Today I had my truck at my mechanic (everyone who drives has a “my mechanic”) for an oil change.  While waiting for the work to be completed, I sat outside in the beautiful Spring weather, writing another one of my stories.  All of a sudden, a car zipped by me at a high rate of speed.  The auto shop is in a plaza.  This kid was flying!  Far beyond what is acceptable for a plaza parking lot.  There were multiple late teen occupants in the car, carrying on, hooting and hollering, having a great time.  The driver decided that he did not want to sit behind a slower moving vehicle.  He passed the slower vehicle, traversing around a parking “Island” in the lot.  Just as he completed the pass, he crashed head on into a minivan travelling in the opposite direction.  No brakes, nothing, a direct hit at an accelerated rate of speed.  The incident itself took seconds to unfold from the time the car passed my location.  By comparison, it took a lot longer to write this paragraph.

The driver of the car at fault (in my humble opinion) acted in a completely careless manner.  His front seat passenger’s head went right into the windshield.  He was almost ejected from the vehicle.  Sustained a nasty head wound and potentially, a concussion.  The other passengers in the offending vehicle were shaken up, but otherwise fine.  The driver of the vehicle that was hit was also shaken up, but fine.

The kid driving the offending vehicle is completely at fault. He drove carelessly, recklessly and with no regard for the surroundings.

Now, the kicker to all of this you ask?  Because this accident happened in a plaza parking lot, it is considered private property.   Charges (I’m thinking, at the very least, Careless Driving) cannot be laid, because it happened on private property (sensing a theme?).  The only resolution is a 50/50 settlement between Insurance companies.  That, again, in my humble opinion, is complete and utter bullshit!
This kid could have killed somebody, including one of his buddies in HIS vehicle. I called 911, and once the usual emergency services arrived (guess which hall the fire truck came from?), I volunteered my information to the investigating police officer.  And, again, because the accident happened on private property, no formal statement was required. 

I introduced myself to the driver of the vehicle that was hit, as well as her husband, who arrived shortly afterwards.  We exchanged contact information.  I assured them that, should they decide to pursue this matter, I have made note of everything I saw and would be happy to volunteer as a witness. Given all that I have been through recently, my accounts of the incident would, no doubt be thorough and compelling.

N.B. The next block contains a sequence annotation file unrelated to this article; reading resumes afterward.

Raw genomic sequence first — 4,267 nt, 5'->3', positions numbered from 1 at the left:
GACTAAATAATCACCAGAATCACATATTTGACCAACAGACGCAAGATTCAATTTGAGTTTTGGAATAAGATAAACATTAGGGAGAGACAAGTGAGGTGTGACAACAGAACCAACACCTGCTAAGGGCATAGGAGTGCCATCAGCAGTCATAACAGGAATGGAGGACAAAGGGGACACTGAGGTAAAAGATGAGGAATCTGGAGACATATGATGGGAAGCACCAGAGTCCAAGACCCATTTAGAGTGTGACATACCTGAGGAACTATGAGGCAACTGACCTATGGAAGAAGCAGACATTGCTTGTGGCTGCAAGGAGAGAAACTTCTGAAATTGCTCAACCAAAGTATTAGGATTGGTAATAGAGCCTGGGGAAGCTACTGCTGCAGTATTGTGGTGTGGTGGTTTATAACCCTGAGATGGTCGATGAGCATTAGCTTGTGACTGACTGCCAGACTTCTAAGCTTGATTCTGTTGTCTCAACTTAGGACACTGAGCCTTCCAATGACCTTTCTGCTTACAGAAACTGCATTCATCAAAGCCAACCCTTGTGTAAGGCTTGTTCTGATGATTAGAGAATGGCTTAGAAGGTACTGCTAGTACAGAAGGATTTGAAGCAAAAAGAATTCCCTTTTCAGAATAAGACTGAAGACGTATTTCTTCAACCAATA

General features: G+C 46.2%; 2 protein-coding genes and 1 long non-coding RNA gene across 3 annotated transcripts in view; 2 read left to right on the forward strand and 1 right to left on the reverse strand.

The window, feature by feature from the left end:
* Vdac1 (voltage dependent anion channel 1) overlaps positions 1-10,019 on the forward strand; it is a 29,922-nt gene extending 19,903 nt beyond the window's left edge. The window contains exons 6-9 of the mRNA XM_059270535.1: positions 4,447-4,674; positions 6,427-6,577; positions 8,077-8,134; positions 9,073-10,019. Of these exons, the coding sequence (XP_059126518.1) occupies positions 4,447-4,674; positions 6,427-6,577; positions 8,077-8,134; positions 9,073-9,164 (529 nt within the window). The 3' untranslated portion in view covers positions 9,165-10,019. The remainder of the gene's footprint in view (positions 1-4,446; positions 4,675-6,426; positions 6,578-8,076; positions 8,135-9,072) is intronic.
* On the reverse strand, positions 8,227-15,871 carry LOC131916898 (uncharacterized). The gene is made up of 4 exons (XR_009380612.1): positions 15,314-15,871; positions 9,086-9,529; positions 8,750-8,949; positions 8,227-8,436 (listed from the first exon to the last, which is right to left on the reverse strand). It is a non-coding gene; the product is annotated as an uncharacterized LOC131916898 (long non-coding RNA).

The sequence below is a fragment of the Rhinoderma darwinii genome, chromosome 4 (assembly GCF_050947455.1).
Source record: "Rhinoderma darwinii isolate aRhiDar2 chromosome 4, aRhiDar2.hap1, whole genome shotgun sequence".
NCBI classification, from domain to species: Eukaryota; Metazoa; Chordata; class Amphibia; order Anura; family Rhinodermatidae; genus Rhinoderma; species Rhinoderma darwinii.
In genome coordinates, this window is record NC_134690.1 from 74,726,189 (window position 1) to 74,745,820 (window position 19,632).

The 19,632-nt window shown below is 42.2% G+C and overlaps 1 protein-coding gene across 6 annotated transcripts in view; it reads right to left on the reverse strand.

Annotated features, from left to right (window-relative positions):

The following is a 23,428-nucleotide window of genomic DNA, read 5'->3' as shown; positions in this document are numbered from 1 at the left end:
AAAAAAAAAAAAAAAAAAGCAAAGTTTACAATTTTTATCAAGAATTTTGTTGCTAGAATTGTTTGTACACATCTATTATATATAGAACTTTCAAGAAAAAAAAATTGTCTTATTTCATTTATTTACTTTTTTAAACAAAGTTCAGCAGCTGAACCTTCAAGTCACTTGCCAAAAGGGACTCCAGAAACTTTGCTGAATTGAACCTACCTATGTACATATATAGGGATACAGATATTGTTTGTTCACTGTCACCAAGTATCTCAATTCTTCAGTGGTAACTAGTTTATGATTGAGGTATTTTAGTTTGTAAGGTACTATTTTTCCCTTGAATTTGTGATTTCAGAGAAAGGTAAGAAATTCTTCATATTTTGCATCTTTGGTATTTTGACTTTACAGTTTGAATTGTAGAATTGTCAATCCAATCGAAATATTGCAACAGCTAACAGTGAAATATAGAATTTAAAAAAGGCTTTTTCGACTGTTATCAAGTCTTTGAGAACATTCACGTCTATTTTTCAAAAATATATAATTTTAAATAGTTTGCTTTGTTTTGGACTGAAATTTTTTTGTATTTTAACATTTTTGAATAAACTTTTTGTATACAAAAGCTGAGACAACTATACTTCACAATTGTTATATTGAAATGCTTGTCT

In the last year and a bit, I have seen, experienced and felt a whole bunch of things that I never thought I would ever encounter.  Increased awareness of this “heightened sense” I spoke of earlier is a very cool thing.  I don’t write it off anymore.  When it pops up, I listen.  I make a mental note of it.  When something does happen, I connect the dots.

Hopefully, this awareness has a balance to it.  I don’t want to feel only negative stuff. 

Wasn’t there a movie made about that already?

Tuesday, 6 March 2012

Stirring up the Shit

It's 3:45 AM, March 6, 2012.

One year to the day since Kim was killed.  The trial for the person responsible started yesterday. It has brought back a lot of feelings and emotions from that day a year ago.  The first night, I couldn't sleep.  Indeed, for the first few nights I couldn't sleep.  I had no recourse back then but to toss and turn and cry.

Since that time, I have started writing.  That's what I am doing now.  Far more productive and therapeutic.  I'm sad, but feel the need to stay strong for the family, especially Adam.  But, at times like this, it gets very tiring being strong, VERY tiring.  I hate this feeling, I really do.  I know that around 4:00 this afternoon I am going to be exhausted again.  I want to get back to something resembling normal.  Something where I can just do my thing and not be concerned with anything else.

This trial is a very exhausting experience, and it's only day 1.  Several more days to go.  My upbringing by my old German Master Sergeant father is really paying off.   Thanks for that dad.  Now I know what you meant.

Well, I'm going to try and get some sleep.  Another day in court.  Need to be alert, make notes and support those who need it.

It never ends....